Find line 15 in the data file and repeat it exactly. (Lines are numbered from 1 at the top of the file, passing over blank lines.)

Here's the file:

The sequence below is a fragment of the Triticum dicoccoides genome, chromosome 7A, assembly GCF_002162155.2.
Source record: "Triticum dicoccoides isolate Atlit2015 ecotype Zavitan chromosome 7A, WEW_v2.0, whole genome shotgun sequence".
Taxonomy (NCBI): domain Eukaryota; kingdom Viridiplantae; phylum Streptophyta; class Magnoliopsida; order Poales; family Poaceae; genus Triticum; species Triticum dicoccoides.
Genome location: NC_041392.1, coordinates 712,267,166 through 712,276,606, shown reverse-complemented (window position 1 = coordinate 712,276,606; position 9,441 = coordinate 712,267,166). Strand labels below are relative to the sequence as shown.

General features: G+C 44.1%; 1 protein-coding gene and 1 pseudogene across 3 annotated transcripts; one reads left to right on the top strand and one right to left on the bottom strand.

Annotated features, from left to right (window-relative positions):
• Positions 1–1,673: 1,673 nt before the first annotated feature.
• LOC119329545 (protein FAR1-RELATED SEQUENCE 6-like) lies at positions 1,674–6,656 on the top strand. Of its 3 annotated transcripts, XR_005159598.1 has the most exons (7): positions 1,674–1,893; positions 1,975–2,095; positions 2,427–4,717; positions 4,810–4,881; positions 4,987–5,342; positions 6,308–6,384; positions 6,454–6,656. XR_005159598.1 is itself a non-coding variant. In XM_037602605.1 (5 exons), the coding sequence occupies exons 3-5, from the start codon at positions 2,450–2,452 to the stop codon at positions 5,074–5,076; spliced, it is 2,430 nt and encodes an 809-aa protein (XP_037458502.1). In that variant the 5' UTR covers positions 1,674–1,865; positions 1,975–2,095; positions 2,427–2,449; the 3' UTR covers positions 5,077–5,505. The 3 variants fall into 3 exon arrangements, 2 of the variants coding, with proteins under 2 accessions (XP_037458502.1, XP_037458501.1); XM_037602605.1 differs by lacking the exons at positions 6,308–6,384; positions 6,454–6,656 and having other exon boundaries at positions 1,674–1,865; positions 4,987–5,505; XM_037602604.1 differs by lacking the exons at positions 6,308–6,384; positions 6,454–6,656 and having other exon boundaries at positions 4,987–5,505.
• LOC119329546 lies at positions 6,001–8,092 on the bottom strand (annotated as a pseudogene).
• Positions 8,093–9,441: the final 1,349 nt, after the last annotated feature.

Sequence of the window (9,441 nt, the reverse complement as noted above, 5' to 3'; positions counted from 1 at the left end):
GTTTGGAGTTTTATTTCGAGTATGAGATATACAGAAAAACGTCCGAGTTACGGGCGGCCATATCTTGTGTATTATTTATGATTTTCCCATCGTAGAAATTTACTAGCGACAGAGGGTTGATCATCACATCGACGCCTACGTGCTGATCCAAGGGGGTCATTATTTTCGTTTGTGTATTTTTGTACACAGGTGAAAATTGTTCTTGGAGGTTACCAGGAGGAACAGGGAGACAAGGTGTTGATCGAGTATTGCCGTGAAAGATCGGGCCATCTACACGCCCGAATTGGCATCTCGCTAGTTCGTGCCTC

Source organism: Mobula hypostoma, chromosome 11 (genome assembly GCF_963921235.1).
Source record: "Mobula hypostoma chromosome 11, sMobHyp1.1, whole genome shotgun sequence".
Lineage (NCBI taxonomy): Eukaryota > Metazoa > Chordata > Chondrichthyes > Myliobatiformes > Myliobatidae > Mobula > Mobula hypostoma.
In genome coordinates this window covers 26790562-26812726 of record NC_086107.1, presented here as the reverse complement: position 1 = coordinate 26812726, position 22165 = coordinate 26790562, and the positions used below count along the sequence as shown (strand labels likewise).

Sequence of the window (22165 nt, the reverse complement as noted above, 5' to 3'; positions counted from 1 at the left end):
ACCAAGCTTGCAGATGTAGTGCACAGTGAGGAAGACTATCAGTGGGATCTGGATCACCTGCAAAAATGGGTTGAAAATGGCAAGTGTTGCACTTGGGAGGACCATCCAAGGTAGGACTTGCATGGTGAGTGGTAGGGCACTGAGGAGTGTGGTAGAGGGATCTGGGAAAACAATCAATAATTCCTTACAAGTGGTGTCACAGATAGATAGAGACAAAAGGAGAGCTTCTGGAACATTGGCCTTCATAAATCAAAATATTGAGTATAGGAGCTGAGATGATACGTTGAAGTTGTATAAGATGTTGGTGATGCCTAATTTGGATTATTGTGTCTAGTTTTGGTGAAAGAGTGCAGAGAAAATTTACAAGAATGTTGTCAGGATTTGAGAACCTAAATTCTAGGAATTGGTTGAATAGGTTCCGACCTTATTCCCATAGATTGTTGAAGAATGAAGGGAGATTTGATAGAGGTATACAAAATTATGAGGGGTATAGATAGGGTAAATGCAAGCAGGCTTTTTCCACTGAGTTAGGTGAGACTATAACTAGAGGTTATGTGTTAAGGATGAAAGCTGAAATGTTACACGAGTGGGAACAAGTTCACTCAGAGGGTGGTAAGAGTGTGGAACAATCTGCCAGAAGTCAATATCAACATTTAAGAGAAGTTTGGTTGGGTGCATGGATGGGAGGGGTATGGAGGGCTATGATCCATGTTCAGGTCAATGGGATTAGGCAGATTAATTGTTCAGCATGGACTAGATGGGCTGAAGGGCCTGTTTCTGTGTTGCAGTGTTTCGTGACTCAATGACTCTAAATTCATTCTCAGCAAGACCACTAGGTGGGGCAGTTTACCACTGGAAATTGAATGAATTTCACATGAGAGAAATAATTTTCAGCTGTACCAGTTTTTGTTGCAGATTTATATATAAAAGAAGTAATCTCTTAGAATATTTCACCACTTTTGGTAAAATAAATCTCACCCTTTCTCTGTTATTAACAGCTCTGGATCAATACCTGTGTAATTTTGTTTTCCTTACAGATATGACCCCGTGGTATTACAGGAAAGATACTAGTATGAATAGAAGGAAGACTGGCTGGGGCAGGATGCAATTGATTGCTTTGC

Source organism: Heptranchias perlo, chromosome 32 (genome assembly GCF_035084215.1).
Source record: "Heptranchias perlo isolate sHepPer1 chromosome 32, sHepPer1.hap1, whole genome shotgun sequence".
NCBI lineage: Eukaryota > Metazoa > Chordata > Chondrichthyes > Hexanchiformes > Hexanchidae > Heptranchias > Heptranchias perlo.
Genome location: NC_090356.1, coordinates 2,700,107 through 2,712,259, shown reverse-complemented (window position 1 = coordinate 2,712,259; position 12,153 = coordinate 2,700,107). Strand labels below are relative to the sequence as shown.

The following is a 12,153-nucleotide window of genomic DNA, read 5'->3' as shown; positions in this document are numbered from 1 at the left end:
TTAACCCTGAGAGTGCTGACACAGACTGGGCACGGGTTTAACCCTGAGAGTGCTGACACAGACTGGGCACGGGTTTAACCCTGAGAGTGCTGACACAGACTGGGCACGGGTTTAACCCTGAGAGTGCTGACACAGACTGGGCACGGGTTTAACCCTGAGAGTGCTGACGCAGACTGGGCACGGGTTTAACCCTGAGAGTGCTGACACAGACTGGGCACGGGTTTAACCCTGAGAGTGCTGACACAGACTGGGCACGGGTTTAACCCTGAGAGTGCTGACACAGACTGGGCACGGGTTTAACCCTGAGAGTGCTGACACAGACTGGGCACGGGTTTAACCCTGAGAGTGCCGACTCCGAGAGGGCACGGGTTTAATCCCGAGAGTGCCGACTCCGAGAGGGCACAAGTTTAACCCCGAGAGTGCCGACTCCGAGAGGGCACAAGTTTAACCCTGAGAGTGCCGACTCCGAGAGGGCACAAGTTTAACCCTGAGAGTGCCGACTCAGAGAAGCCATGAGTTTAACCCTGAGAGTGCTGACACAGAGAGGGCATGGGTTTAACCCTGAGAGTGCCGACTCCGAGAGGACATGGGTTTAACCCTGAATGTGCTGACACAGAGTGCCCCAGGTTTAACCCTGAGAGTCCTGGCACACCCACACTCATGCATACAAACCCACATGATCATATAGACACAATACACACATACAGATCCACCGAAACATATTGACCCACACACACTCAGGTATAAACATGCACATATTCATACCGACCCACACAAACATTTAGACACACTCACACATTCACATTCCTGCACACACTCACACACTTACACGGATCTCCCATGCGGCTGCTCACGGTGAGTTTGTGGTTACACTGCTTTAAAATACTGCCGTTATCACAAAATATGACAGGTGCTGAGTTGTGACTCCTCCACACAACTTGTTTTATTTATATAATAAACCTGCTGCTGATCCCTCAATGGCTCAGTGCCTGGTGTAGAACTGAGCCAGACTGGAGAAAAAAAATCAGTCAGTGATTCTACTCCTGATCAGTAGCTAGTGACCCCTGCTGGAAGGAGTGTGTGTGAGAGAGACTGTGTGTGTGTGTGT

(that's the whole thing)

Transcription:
Lineage (NCBI taxonomy): Eukaryota > Metazoa > Chordata > Chondrichthyes > Myliobatiformes > Myliobatidae > Mobula > Mobula hypostoma.